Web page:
Rogers: Lions showed some much-needed urgency

Justin Rogers
The Detroit News
Lions head coach Jim Caldwell showed rare animation on Sunday, particularly on Darius Slay's forced fumble.

There’s value to coach Jim Caldwell’s even-keeled approach, one that permeates throughout the Detroit Lions’ organization. It reminds players the valleys are temporary and there’s always another peak, so don’t rest on your accomplishments.

But that steady approach can also fail to project the necessary urgency. Slow and steady might win some races, but when you only have 16 games and typically must win at least 10 to be in postseason contention, it’s better to think of each one as a sprint.

The Lions lacked urgency the first quarter of the season. They rested on early leads in Indianapolis and at home against Tennessee and meandered out the gate against division rivals Green Bay and Chicago. All told, it amounted to a 1-3 record and put the team in a troubling must-win situation five weeks into the campaign.

And while it wasn’t perfect, not by any means, the Lions showed some much-needed urgency knocking off the previously undefeated Eagles at Ford Field on Sunday.

That urgency manifested itself in a number of different ways. It started with the offense, which mustered a measly six points against the lowly, injury-riddled Bears the week before. Coordinator Jim Bob Cooter’s game plan was creative and full of wrinkles, particularly in his usage of struggling receiver Golden Tate.

Moving Tate into the backfield, even for just a handful of plays, kept the vaunted Eagles defense off balance. And when they locked into Tate, the offense used it to their advantage, running a perfectly executed screen to Theo Riddick running the opposite direction out of the backfield.

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On the next possession, the hot-potato tipping of the snap to Tate motioning through the backfield was another brilliant call in the red zone that got the Lions down to the goal line on a drive that ended in a touchdown.

Urgency also showed up in the willingness to bench an underperforming player.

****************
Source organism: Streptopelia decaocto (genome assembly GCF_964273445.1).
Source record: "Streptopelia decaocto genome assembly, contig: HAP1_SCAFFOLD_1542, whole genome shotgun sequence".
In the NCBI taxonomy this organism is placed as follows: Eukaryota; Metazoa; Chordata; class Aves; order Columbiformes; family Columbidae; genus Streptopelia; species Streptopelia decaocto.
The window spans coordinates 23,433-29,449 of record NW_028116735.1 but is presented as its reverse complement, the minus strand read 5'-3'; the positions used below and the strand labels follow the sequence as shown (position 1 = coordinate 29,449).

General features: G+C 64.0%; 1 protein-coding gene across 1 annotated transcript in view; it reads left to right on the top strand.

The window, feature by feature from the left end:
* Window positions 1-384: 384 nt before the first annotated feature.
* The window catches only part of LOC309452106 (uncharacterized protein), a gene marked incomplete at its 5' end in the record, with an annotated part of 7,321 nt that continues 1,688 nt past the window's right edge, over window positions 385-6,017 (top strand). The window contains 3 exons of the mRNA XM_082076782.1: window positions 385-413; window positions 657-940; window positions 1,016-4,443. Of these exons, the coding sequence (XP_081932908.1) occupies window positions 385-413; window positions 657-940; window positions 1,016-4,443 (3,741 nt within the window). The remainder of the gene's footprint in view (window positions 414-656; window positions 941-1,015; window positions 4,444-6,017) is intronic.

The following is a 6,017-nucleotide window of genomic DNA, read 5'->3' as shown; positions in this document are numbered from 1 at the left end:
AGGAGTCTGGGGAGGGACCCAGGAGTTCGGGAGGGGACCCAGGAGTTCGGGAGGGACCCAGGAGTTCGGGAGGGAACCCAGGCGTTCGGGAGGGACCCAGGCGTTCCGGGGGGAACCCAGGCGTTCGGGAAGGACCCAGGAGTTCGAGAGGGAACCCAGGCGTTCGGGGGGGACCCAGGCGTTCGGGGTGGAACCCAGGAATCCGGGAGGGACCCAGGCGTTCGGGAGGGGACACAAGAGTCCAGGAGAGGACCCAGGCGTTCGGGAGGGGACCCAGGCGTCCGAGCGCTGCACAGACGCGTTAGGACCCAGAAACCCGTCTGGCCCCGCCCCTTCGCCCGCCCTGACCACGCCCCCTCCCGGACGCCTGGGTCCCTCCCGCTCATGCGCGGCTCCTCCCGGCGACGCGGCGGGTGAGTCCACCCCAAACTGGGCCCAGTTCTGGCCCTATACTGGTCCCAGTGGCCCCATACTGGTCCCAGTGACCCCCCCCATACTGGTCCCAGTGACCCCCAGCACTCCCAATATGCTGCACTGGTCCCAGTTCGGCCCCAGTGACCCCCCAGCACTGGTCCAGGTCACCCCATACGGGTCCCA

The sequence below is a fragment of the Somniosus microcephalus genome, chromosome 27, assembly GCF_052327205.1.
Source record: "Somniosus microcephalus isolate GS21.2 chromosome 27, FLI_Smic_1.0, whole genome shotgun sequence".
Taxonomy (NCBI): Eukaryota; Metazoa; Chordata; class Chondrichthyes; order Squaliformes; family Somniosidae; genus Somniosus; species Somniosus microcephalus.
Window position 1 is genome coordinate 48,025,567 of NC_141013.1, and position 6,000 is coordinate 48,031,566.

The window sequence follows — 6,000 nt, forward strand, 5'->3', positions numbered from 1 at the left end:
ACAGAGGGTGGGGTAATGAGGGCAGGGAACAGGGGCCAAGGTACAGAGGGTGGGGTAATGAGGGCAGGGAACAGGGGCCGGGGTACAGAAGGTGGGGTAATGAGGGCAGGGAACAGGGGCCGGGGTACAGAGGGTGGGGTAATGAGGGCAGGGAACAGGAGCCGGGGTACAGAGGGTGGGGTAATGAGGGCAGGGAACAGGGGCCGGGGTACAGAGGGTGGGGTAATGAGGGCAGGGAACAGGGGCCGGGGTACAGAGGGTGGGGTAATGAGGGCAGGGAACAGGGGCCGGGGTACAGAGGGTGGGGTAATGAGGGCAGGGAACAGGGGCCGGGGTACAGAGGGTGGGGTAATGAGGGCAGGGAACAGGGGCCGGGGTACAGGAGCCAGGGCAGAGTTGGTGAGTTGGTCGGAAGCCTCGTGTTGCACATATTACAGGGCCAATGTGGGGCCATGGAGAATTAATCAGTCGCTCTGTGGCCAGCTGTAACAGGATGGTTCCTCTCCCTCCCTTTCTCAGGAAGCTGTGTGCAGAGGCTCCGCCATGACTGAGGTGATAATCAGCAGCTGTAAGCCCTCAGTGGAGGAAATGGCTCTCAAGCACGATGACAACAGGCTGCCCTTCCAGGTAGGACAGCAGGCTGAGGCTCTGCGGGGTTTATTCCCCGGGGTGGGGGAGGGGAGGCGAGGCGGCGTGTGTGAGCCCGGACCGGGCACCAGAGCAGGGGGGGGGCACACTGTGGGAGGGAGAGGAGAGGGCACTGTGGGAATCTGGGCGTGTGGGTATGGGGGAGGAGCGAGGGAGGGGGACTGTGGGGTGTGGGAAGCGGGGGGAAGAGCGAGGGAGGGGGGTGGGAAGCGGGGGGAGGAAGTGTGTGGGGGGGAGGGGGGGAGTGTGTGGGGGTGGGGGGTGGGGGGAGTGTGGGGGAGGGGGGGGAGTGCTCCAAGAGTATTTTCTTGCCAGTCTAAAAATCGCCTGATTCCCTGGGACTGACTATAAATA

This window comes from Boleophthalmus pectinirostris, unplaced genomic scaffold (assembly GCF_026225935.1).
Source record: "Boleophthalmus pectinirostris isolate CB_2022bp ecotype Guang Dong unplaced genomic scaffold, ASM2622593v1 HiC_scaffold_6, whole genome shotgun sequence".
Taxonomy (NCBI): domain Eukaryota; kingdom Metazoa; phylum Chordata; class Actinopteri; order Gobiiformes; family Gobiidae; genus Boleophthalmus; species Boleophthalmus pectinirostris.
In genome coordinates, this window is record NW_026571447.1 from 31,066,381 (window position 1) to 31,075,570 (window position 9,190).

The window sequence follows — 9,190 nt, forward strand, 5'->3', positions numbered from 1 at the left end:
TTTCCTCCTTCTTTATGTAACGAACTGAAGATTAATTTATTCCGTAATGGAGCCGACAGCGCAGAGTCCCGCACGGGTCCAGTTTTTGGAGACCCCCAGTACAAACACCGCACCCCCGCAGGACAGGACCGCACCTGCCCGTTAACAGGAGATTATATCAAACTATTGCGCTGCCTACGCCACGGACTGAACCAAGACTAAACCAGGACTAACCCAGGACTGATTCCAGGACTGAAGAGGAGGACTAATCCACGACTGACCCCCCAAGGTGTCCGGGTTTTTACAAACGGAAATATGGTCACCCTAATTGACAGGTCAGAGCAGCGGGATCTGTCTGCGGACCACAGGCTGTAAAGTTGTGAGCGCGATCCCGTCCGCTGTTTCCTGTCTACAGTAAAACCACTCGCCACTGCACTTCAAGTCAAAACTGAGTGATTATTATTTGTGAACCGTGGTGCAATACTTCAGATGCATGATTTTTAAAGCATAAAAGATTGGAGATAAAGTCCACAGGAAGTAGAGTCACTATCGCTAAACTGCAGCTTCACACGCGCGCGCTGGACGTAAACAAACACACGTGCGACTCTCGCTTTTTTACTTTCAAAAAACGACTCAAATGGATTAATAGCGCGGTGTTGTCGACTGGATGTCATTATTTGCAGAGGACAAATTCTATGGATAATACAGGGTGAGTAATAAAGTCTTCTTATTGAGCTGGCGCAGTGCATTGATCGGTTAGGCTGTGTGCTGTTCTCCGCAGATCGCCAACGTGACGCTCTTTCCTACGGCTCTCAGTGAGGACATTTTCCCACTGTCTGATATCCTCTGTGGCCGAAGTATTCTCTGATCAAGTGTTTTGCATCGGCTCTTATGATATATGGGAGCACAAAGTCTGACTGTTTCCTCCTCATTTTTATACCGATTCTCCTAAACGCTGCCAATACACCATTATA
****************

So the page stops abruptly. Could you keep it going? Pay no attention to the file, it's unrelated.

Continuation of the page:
Caldwell can call it pre-planned, and to an extent it probably was, but when an offensive lineman gets the hook in the middle of the drive, like the Lions did with Laken Tomlinson in the first quarter, it shows the team isn’t messing around.

That wasn’t Caldwell’s only aggressive decision. The coach gave the green light to go for it on two fourth down plays, including one in Lions territory. That’s not necessarily out of character. He went for it on fourth down more than any coach in 2014, but he’s also the same guy who opted to play for field position and punt on fourth-and-3 from the opponent’s 39-yard line in a home loss to the Titans.

Against Philadelphia, the offense rewarded Caldwell’s faith with a pair of first downs, scoring a touchdown on one of the possessions.

Finally, Caldwell dropped his even-keeled demeanor in the fourth quarter, when cornerback Darius Slay forced a fumble. The coach got all kinds of animated as players scrambled for the loose ball, and when it was clear the Lions had possession, Caldwell accidently bumped the side judge while mimicking the call, only to stumble back onto the pile of players still tussling on the ground.

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Nobody is asking Caldwell to be something he’s not, but players feed off their energy of their coach. After the recovery, the team broke out of its second-half slump to seal the win with a field goal and a second turnover.

No one is saying this was the perfect win. The mistakes that have hurt the Lions all year — penalties, turnovers, drops and missed defensive assignments — cropped up in the second half as the team allowed a double-digit lead to slip away. And in the closing minutes, you can easily argue the Lions should have been more aggressive trying to get in the end zone, instead of running it up the gut twice to burn the Eagles’ timeouts while settling for a field goal.

But the final score is an accumulation of all that happens from opening kickoff to final whistle, and the Lions’ urgency from start to finish was enough to get this win. Maybe this team is still drowning, and the victory is a gasp for air before going back under. But it could also be a long overdue spark, a reminder that every game is a sprint and urgency can never be checked at the door.